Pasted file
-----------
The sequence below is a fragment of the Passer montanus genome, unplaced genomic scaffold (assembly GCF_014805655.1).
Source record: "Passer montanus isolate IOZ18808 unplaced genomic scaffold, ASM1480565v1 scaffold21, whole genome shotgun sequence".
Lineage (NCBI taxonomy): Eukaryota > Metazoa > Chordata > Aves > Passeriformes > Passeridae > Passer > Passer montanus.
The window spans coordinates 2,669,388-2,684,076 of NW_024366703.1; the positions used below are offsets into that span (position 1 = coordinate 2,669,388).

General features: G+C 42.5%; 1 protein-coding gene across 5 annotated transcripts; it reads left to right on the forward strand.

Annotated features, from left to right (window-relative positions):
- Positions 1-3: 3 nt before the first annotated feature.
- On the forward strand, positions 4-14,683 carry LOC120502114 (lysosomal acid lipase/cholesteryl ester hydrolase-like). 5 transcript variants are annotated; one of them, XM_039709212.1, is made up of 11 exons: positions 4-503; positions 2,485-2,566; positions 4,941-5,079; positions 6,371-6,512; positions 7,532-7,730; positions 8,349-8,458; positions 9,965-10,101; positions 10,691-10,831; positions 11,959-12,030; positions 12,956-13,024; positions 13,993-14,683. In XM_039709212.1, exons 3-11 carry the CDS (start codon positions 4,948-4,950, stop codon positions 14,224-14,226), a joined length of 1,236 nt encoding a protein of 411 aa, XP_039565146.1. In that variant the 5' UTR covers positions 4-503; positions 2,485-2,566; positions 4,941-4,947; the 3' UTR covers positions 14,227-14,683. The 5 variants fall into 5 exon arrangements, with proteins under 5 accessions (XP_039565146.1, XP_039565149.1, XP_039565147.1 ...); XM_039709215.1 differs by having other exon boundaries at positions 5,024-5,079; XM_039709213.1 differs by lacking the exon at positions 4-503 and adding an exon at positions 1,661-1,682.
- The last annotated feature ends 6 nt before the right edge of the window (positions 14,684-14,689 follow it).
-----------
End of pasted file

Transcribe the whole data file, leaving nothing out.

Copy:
The sequence below is a fragment of the Passer montanus genome, unplaced genomic scaffold (assembly GCF_014805655.1).
Source record: "Passer montanus isolate IOZ18808 unplaced genomic scaffold, ASM1480565v1 scaffold21, whole genome shotgun sequence".
Lineage (NCBI taxonomy): Eukaryota > Metazoa > Chordata > Aves > Passeriformes > Passeridae > Passer > Passer montanus.
The window spans coordinates 2,669,388-2,684,076 of NW_024366703.1; the positions used below are offsets into that span (position 1 = coordinate 2,669,388).

General features: G+C 42.5%; 1 protein-coding gene across 5 annotated transcripts; it reads left to right on the forward strand.

Annotated features, from left to right (window-relative positions):
- Positions 1-3: 3 nt before the first annotated feature.
- On the forward strand, positions 4-14,683 carry LOC120502114 (lysosomal acid lipase/cholesteryl ester hydrolase-like). 5 transcript variants are annotated; one of them, XM_039709212.1, is made up of 11 exons: positions 4-503; positions 2,485-2,566; positions 4,941-5,079; positions 6,371-6,512; positions 7,532-7,730; positions 8,349-8,458; positions 9,965-10,101; positions 10,691-10,831; positions 11,959-12,030; positions 12,956-13,024; positions 13,993-14,683. In XM_039709212.1, exons 3-11 carry the CDS (start codon positions 4,948-4,950, stop codon positions 14,224-14,226), a joined length of 1,236 nt encoding a protein of 411 aa, XP_039565146.1. In that variant the 5' UTR covers positions 4-503; positions 2,485-2,566; positions 4,941-4,947; the 3' UTR covers positions 14,227-14,683. The 5 variants fall into 5 exon arrangements, with proteins under 5 accessions (XP_039565146.1, XP_039565149.1, XP_039565147.1 ...); XM_039709215.1 differs by having other exon boundaries at positions 5,024-5,079; XM_039709213.1 differs by lacking the exon at positions 4-503 and adding an exon at positions 1,661-1,682.
- The last annotated feature ends 6 nt before the right edge of the window (positions 14,684-14,689 follow it).